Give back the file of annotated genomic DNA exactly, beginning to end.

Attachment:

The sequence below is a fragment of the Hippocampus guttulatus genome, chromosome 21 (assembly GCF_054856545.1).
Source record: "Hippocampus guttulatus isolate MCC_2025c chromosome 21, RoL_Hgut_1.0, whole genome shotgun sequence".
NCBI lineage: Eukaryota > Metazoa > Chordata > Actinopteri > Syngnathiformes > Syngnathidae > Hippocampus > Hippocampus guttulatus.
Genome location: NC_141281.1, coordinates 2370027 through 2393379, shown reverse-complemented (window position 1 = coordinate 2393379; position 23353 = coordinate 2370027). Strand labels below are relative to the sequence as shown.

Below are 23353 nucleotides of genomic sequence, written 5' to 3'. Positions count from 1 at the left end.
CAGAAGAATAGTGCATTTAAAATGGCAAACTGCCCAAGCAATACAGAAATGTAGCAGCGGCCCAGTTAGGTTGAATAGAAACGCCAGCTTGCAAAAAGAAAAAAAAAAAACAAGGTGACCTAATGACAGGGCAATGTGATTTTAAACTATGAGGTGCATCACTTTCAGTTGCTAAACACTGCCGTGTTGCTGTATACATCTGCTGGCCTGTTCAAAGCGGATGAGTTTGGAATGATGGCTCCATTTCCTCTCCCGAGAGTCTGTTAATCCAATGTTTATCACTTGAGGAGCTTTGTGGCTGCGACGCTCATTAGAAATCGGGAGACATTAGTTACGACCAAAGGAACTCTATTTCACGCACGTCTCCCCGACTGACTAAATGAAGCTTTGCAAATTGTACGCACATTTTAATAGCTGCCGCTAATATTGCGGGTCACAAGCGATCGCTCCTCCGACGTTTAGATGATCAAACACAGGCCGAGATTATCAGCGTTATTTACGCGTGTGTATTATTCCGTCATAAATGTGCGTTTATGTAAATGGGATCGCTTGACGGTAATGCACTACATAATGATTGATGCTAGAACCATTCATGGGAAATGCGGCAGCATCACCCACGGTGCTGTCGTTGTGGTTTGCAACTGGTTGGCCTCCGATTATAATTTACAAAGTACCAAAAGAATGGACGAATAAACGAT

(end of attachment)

The sequence below is a fragment of the Hippocampus guttulatus genome, chromosome 21 (assembly GCF_054856545.1).
Source record: "Hippocampus guttulatus isolate MCC_2025c chromosome 21, RoL_Hgut_1.0, whole genome shotgun sequence".
NCBI lineage: Eukaryota > Metazoa > Chordata > Actinopteri > Syngnathiformes > Syngnathidae > Hippocampus > Hippocampus guttulatus.
Genome location: NC_141281.1, coordinates 2370027 through 2393379, shown reverse-complemented (window position 1 = coordinate 2393379; position 23353 = coordinate 2370027). Strand labels below are relative to the sequence as shown.

Below are 23353 nucleotides of genomic sequence, written 5' to 3'. Positions count from 1 at the left end.
CAGAAGAATAGTGCATTTAAAATGGCAAACTGCCCAAGCAATACAGAAATGTAGCAGCGGCCCAGTTAGGTTGAATAGAAACGCCAGCTTGCAAAAAGAAAAAAAAAAAACAAGGTGACCTAATGACAGGGCAATGTGATTTTAAACTATGAGGTGCATCACTTTCAGTTGCTAAACACTGCCGTGTTGCTGTATACATCTGCTGGCCTGTTCAAAGCGGATGAGTTTGGAATGATGGCTCCATTTCCTCTCCCGAGAGTCTGTTAATCCAATGTTTATCACTTGAGGAGCTTTGTGGCTGCGACGCTCATTAGAAATCGGGAGACATTAGTTACGACCAAAGGAACTCTATTTCACGCACGTCTCCCCGACTGACTAAATGAAGCTTTGCAAATTGTACGCACATTTTAATAGCTGCCGCTAATATTGCGGGTCACAAGCGATCGCTCCTCCGACGTTTAGATGATCAAACACAGGCCGAGATTATCAGCGTTATTTACGCGTGTGTATTATTCCGTCATAAATGTGCGTTTATGTAAATGGGATCGCTTGACGGTAATGCACTACATAATGATTGATGCTAGAACCATTCATGGGAAATGCGGCAGCATCACCCACGGTGCTGTCGTTGTGGTTTGCAACTGGTTGGCCTCCGATTATAATTTACAAAGTACCAAAAGAATGGACGAATAAACGAT